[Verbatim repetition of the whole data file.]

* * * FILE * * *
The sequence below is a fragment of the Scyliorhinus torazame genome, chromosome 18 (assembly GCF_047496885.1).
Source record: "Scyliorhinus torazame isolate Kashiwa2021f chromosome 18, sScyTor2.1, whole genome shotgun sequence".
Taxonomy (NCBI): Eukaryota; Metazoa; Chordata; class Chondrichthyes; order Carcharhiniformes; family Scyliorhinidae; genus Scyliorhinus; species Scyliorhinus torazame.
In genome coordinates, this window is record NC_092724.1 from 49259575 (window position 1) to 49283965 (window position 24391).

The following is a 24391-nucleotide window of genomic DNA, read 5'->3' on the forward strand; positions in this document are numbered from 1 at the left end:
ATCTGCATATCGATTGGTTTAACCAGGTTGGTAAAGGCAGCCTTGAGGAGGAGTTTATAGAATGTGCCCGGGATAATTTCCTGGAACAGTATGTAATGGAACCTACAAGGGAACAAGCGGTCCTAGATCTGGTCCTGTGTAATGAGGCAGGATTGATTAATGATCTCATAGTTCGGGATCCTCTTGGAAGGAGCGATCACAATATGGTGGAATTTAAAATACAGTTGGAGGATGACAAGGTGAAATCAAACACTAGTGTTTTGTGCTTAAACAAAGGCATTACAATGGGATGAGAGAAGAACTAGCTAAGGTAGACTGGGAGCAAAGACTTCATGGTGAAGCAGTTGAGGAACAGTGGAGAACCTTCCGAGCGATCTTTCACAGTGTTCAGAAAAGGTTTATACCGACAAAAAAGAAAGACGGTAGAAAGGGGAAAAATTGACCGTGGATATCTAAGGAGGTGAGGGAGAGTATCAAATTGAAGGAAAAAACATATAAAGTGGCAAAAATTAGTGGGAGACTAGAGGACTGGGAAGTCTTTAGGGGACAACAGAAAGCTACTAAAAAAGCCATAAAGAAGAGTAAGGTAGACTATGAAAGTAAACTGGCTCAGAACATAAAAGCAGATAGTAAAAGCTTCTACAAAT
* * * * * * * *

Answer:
The sequence below is a fragment of the Scyliorhinus torazame genome, chromosome 18 (assembly GCF_047496885.1).
Source record: "Scyliorhinus torazame isolate Kashiwa2021f chromosome 18, sScyTor2.1, whole genome shotgun sequence".
Taxonomy (NCBI): Eukaryota; Metazoa; Chordata; class Chondrichthyes; order Carcharhiniformes; family Scyliorhinidae; genus Scyliorhinus; species Scyliorhinus torazame.
In genome coordinates, this window is record NC_092724.1 from 49259575 (window position 1) to 49283965 (window position 24391).

The following is a 24391-nucleotide window of genomic DNA, read 5'->3' on the forward strand; positions in this document are numbered from 1 at the left end:
ATCTGCATATCGATTGGTTTAACCAGGTTGGTAAAGGCAGCCTTGAGGAGGAGTTTATAGAATGTGCCCGGGATAATTTCCTGGAACAGTATGTAATGGAACCTACAAGGGAACAAGCGGTCCTAGATCTGGTCCTGTGTAATGAGGCAGGATTGATTAATGATCTCATAGTTCGGGATCCTCTTGGAAGGAGCGATCACAATATGGTGGAATTTAAAATACAGTTGGAGGATGACAAGGTGAAATCAAACACTAGTGTTTTGTGCTTAAACAAAGGCATTACAATGGGATGAGAGAAGAACTAGCTAAGGTAGACTGGGAGCAAAGACTTCATGGTGAAGCAGTTGAGGAACAGTGGAGAACCTTCCGAGCGATCTTTCACAGTGTTCAGAAAAGGTTTATACCGACAAAAAAGAAAGACGGTAGAAAGGGGAAAAATTGACCGTGGATATCTAAGGAGGTGAGGGAGAGTATCAAATTGAAGGAAAAAACATATAAAGTGGCAAAAATTAGTGGGAGACTAGAGGACTGGGAAGTCTTTAGGGGACAACAGAAAGCTACTAAAAAAGCCATAAAGAAGAGTAAGGTAGACTATGAAAGTAAACTGGCTCAGAACATAAAAGCAGATAGTAAAAGCTTCTACAAAT